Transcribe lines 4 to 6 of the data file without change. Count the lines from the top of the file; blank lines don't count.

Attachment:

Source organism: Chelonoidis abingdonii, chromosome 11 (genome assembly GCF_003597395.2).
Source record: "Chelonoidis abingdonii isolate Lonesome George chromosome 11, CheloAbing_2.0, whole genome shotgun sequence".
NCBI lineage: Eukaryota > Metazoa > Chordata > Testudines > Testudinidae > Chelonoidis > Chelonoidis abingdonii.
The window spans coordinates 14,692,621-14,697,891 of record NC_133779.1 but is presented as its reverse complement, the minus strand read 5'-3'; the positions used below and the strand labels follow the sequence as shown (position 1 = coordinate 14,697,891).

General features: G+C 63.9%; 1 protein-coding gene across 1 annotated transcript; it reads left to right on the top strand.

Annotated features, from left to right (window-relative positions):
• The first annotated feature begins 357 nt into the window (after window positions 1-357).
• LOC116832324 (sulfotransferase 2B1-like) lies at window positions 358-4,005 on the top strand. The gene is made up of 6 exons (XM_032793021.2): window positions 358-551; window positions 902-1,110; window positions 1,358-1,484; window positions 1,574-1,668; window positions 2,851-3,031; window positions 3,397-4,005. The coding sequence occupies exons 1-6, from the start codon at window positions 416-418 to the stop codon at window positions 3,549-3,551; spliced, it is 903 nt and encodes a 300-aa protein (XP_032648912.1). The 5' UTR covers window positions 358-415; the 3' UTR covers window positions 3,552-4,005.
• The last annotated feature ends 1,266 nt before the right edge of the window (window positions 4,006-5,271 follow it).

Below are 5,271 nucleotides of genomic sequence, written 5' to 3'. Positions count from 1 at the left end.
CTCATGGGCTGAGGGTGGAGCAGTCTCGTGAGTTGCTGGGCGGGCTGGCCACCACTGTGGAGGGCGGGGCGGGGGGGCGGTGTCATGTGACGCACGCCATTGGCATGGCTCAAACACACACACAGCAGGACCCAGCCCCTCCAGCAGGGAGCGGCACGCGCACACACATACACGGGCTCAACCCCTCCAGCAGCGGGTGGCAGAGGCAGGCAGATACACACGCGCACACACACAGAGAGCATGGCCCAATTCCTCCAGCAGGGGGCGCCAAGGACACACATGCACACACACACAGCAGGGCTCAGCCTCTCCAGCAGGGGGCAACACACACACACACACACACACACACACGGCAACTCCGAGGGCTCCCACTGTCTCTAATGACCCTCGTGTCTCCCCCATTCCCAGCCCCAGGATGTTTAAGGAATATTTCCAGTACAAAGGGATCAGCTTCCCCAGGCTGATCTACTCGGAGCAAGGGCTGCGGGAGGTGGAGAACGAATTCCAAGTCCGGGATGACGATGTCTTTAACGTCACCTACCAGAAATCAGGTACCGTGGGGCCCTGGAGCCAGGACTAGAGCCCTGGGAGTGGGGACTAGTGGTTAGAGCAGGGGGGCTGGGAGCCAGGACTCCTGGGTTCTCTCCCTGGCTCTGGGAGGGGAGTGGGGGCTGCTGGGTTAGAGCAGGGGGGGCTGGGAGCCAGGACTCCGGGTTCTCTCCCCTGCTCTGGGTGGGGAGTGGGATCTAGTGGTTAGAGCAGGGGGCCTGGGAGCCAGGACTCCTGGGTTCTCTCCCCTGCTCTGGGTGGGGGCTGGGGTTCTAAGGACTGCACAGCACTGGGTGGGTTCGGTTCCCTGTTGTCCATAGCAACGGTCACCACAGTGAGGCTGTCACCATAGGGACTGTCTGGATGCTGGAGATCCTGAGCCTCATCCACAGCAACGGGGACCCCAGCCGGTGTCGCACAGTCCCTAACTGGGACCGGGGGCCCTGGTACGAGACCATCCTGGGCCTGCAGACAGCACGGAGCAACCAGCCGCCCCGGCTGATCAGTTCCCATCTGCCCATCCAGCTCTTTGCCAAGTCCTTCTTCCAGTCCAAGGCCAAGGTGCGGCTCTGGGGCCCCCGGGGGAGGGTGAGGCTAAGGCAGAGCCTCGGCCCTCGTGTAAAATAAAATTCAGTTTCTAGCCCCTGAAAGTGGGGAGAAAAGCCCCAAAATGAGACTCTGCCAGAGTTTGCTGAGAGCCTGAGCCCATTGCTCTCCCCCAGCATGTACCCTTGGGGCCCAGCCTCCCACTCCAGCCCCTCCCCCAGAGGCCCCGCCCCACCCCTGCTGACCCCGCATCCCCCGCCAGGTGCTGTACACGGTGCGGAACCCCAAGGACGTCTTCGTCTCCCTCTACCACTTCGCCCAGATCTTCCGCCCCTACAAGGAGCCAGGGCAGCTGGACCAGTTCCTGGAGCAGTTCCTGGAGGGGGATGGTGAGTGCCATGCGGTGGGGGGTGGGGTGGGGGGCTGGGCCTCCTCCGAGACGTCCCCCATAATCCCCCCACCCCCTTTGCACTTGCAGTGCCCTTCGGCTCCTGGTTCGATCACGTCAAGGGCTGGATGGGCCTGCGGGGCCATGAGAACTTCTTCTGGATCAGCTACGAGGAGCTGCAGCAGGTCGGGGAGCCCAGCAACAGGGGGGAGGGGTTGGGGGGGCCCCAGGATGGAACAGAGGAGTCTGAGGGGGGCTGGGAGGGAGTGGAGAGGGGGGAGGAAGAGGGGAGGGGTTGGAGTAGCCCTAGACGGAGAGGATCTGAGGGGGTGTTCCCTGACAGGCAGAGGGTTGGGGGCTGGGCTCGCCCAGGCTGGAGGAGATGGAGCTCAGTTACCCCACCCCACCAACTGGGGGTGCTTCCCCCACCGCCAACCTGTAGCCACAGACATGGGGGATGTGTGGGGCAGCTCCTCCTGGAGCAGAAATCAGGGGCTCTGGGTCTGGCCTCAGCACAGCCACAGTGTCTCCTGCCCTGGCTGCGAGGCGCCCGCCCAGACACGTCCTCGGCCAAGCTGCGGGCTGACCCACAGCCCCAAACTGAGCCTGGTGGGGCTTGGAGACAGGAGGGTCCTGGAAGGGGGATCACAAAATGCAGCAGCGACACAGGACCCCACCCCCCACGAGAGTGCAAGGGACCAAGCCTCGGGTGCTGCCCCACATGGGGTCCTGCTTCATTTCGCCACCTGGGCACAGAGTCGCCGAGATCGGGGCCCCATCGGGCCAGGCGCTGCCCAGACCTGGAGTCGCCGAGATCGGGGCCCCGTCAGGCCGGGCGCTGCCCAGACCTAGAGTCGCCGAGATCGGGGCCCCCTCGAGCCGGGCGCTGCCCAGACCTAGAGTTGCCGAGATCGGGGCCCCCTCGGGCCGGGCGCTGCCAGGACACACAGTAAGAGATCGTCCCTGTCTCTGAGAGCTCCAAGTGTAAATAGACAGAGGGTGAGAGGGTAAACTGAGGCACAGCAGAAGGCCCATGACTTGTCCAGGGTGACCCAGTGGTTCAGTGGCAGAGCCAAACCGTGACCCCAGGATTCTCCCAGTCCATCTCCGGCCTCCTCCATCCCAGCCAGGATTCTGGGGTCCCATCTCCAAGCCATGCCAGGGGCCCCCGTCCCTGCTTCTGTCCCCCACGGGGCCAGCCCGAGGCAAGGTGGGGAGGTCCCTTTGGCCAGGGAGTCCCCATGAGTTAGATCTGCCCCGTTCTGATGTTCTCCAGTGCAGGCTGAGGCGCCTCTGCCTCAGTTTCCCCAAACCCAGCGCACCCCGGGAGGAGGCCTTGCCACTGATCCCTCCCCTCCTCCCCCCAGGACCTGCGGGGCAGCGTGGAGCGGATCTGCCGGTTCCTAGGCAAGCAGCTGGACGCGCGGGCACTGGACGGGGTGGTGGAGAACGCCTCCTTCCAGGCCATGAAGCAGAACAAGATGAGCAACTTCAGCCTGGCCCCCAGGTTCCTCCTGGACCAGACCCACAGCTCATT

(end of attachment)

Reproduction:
The window spans coordinates 14,692,621-14,697,891 of record NC_133779.1 but is presented as its reverse complement, the minus strand read 5'-3'; the positions used below and the strand labels follow the sequence as shown (position 1 = coordinate 14,697,891).

General features: G+C 63.9%; 1 protein-coding gene across 1 annotated transcript; it reads left to right on the top strand.

Annotated features, from left to right (window-relative positions):